[VIEWPOINT]Investment needed in bio-energyIt is said that the supply of fossil energy resources will not last beyond 30 years from now. The uneasy situation in the Middle East and the OPEC countries’ policy of using oil as a strategic weapon pose a serious threat to countries like South Korea that rely on imported oil as their source of energy almost 100 percent.
Nowadays, the importance of diplomacy for securing natural resources is being emphasized more than ever. President Roh Moo-hun visited Nigeria early last month and secured oil development rights in that country. Last year, Posco and Dongkuk Steel completed factories in India and Brazil, the world’s largest iron ore producing countries, thus establishing a bridge between the import of core industrial resources and the export of Korea’s products.
I visited Brazil twice last year and was briefed on an ethanol project, including the production of ethanol from raw sugar and the successful development of hybrid engines for both ethanol and gasoline, that the country is promoting ambitiously. Since ethanol produces only 15 percent of the amount of air pollution caused by gasoline, it came into the spotlight after the Kyoto Protocol to the UN Framework Convention on Climate Change was signed in 1997. Moreover, as it is forecast that high oil prices of more than $55 per barrel will continue, each country has started to accelerate the development of alternate energy.
The most promising grain for producing ethanol, considering the international price of grain, is corn. Raw sugar is also effective and is about 10 percent less expensive than corn.
President George W. Bush of the United States emphasized the economic importance of the development of bio-energy utilizing corn in his New Year’s press conference this year. Not only the United States, but other countries such as China, France, Canada and Japan have also started to study and actively examine the economic profitability of raw sugar cultivation for use in the production of ethanol.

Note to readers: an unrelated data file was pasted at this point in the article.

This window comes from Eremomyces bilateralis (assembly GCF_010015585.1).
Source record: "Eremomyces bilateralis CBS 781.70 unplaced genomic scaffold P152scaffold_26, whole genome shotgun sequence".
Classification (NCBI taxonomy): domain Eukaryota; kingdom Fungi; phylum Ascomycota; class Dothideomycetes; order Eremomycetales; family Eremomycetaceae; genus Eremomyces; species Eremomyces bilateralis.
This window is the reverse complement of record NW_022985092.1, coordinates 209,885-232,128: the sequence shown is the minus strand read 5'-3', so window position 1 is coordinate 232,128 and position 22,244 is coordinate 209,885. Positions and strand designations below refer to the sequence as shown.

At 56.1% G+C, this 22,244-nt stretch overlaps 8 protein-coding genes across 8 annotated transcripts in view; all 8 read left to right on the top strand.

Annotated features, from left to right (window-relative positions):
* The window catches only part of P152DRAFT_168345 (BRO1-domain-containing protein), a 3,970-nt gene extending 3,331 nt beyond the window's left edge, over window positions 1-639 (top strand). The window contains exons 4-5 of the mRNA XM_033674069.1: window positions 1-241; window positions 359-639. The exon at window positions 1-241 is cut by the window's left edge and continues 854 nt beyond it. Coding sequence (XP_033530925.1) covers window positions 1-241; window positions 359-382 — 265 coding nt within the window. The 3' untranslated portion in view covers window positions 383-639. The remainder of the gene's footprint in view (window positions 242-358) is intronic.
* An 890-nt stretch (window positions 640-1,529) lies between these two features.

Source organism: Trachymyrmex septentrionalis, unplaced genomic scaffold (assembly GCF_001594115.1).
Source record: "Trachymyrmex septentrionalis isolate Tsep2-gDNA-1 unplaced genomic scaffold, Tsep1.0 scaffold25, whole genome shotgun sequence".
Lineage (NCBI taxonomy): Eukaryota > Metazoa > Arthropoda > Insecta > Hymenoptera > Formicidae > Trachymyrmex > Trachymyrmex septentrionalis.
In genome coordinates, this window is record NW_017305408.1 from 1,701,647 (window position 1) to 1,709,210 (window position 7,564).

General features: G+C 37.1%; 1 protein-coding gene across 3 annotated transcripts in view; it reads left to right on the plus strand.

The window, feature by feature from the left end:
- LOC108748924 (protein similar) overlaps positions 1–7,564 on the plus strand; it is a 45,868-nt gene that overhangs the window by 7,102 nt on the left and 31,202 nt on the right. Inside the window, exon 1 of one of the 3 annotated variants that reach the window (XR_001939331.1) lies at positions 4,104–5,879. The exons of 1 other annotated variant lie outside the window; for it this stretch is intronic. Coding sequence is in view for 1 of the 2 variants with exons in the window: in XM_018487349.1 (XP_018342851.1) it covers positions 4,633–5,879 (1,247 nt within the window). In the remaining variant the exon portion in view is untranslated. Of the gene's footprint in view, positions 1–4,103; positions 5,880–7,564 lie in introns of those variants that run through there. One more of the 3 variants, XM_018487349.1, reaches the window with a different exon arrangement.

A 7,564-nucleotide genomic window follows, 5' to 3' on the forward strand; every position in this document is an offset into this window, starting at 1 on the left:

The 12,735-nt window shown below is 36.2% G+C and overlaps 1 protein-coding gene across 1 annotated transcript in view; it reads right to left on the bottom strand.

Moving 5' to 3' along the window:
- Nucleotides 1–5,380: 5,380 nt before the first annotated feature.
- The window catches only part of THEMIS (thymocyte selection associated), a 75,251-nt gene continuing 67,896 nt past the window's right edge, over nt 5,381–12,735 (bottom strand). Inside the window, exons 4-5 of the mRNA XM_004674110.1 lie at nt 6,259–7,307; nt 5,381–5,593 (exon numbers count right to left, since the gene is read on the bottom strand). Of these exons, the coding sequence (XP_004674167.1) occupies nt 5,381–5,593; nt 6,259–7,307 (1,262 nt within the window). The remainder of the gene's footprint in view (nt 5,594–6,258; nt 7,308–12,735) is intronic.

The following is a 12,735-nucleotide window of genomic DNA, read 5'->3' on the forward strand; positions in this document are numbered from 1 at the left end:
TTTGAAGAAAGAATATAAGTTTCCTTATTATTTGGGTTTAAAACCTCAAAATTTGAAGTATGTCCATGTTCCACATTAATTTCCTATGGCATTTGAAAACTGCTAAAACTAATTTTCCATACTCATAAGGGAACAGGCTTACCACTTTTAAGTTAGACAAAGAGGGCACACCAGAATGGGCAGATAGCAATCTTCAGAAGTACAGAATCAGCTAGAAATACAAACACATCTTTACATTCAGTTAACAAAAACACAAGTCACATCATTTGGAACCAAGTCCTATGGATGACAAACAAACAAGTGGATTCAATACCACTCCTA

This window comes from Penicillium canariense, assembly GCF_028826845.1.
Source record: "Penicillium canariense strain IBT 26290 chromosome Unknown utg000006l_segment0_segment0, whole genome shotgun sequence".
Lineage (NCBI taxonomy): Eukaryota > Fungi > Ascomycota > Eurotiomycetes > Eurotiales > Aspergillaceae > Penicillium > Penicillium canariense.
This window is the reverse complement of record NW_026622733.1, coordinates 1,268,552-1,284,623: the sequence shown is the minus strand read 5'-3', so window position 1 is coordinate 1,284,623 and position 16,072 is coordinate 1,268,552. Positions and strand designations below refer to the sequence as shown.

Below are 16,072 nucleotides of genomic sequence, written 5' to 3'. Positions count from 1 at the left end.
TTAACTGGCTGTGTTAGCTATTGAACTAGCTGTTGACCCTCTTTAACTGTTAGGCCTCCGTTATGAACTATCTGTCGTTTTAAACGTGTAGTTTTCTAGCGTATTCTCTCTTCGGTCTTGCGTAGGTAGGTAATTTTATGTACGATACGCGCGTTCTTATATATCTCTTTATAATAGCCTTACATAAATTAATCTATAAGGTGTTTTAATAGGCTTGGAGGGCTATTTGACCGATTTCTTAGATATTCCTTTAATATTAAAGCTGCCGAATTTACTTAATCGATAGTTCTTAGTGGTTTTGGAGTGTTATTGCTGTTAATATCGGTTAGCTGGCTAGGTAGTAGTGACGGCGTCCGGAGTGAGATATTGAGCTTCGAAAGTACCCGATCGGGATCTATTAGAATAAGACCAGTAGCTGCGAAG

Production of ethanol from grain is likely to develop into policies by countries of using foodstuffs as a strategic weapon. The prices of grain on the international market have started to skyrocket recently, posing yet another threat to Korea. In the case of grain, however, unlike oil, it can be reproduced annually. It is a sustainable resource. As the production cost of grain can be maintained at a certain level thanks to the development of farming technology and science, ethanol production will be a desirable policy for securing energy on a permanent basis, if we invest in its production.
In view of this, the middle and eastern areas of Brazil, where the central government promotes its policy of producing ethanol for export, and the plains in the Heilungjang province of China emerge as promising places for investment as these areas have good conditions for cultivating corn and soybeans on a large scale.
The governments of South Korea and Brazil have already expanded their scope of understanding through the exchange visits by President Roh and President Luiz Inacio Lula da Silva of Brazil, and through exchanges of information between concerned government ministries and diplomatic missions. In addition, the government of Brazil has been actively recommending our government promote investment in Brazil.
Of the 851 million hectares of Brazil’s land, only 61 million hectares are under cultivation and some 90 million hectares will be available for cultivation very soon. Since an additional 60 million hectares of land can be developed for agricultural purposes, Brazil is a country where investment by Korean businesses under government support can achieve the most. Considering the fact that Brazil has accumulated the technological know-how for ethanol production for 30 years, has been producing it for practical use for 25 years and has developed the agricultural experience and technology for producing sugar over the past 500 years, it is one of only a few resource-rich countries where we can invest safely.
Since the beginning of this year, the Korean economy has started to suffer from elements that endanger the competitiveness of our businesses, such as the soaring value of the won, skyrocketing raw material prices on the international market, various economic demands from citizens due to the elections scheduled this year and next, and rising public utility charges and salaries.
The government and the private sector should join hands in an effort to enhance our international competitiveness and build a welfare country by strengthening the diplomatic effort for securing natural resources.
* The writer is an ambassador in charge of economy and trade affairs at the Ministry of Foreign Affairs and Trade.
by Park Sang-eun
More in Columns
Revolt and its ramifications
A kiddie talent pool
A well-calculated move
Waking up from an illusion